But how can we understand whether such values are the standard ones or these are deviations? And if these are deviations, how major they are? To answer these questions, we can use the Time series analysis tool. Let’s take other cornfields within our district and create graphs of their performance for the last three months. Thus we can draw some trends in the development of cornfields for the whole district. It’s important to take such steps exactly in your district, because these trends are influenced by many factors such as weather conditions, and the weather is about the same for such narrow areas. Once you have created graphs within your district, you can easily save them in the form of a table.
The performance of the field can be conveniently compared with others since this data is in a tabular form. As a result, you can gain insight on whether the NDVI performance of your fields falls under the relative norm or is completely different from district-wide trends.
Use case 3. Comparing results on two fields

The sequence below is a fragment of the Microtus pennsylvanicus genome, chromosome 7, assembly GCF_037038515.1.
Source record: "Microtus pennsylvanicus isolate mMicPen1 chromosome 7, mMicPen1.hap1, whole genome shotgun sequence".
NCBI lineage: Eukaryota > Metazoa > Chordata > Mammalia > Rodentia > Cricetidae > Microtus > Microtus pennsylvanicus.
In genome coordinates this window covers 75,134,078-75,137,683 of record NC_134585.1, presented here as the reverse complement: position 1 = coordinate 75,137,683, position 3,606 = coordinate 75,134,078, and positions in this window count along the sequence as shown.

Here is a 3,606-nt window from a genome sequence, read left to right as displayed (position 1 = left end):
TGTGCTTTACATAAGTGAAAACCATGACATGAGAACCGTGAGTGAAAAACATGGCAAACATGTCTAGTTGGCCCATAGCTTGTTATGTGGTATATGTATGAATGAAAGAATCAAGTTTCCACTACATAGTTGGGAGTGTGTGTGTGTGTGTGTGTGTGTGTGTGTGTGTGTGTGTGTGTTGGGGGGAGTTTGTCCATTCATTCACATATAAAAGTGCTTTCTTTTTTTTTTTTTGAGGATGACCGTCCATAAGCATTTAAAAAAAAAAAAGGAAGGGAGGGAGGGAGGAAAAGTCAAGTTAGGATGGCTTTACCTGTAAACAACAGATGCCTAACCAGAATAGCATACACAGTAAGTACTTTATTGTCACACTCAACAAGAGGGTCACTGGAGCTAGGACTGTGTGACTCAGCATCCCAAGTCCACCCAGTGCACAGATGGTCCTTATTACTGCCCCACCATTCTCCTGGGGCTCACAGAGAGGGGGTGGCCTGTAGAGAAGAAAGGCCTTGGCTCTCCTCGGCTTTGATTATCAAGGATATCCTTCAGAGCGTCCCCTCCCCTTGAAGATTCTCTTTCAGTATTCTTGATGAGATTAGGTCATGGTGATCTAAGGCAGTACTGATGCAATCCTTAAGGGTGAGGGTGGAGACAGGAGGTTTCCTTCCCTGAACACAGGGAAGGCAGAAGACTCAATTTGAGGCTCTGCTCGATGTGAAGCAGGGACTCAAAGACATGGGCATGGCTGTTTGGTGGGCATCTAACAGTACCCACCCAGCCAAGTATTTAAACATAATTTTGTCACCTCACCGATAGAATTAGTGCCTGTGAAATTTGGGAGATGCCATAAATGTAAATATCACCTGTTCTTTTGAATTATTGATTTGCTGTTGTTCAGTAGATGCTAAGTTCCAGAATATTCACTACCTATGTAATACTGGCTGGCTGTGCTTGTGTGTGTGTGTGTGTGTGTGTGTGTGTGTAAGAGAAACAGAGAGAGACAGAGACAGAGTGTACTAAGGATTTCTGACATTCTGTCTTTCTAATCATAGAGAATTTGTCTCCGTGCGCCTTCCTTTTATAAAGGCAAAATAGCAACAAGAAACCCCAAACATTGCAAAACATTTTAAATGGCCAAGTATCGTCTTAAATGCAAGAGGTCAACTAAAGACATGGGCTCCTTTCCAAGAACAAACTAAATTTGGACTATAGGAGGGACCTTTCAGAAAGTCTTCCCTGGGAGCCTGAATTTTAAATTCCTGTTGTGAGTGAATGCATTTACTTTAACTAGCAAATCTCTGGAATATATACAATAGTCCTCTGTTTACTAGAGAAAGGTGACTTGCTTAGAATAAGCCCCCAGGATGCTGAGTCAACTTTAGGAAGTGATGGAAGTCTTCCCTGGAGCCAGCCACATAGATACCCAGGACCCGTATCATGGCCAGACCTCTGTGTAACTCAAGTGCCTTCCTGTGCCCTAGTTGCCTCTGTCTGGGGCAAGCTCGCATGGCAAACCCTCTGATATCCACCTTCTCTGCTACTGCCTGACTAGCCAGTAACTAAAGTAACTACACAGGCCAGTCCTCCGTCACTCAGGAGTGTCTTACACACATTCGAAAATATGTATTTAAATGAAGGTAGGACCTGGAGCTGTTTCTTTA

Boost Your Analytics With Time-Series Analysis
In summary, this tool provides you with the exceptional ability to carry out constant monitoring of your area of interest so as to accumulate various data and make its further analysis much more accurate. This will allow you determine trends, derive patterns, and identify deviations within your fields. With our new feature, predicting yields will be easier than ever.
For detailed information on Time-series analysis, check EOSDA LandViewer’s user-guide or email us at firstname.lastname@example.org
Kateryna Sergieieva joined EOS Data Analytics in 2016. She has a Ph.D. in information technologies and a 15-year experience in remote sensing.
Kateryna is a Senior Scientist at EOSDA. Her specialty is the development of technologies for satellite monitoring of natural and artificial landscapes and surface feature change detection. Kateryna is an expert in the analysis of the state of mining areas, agricultural lands, water objects, and other features based on multi-layer spatial data.
Kateryna is an Associate Professor conducting research at the Dnipro University of Technology. She is the author of over 60 scientific papers.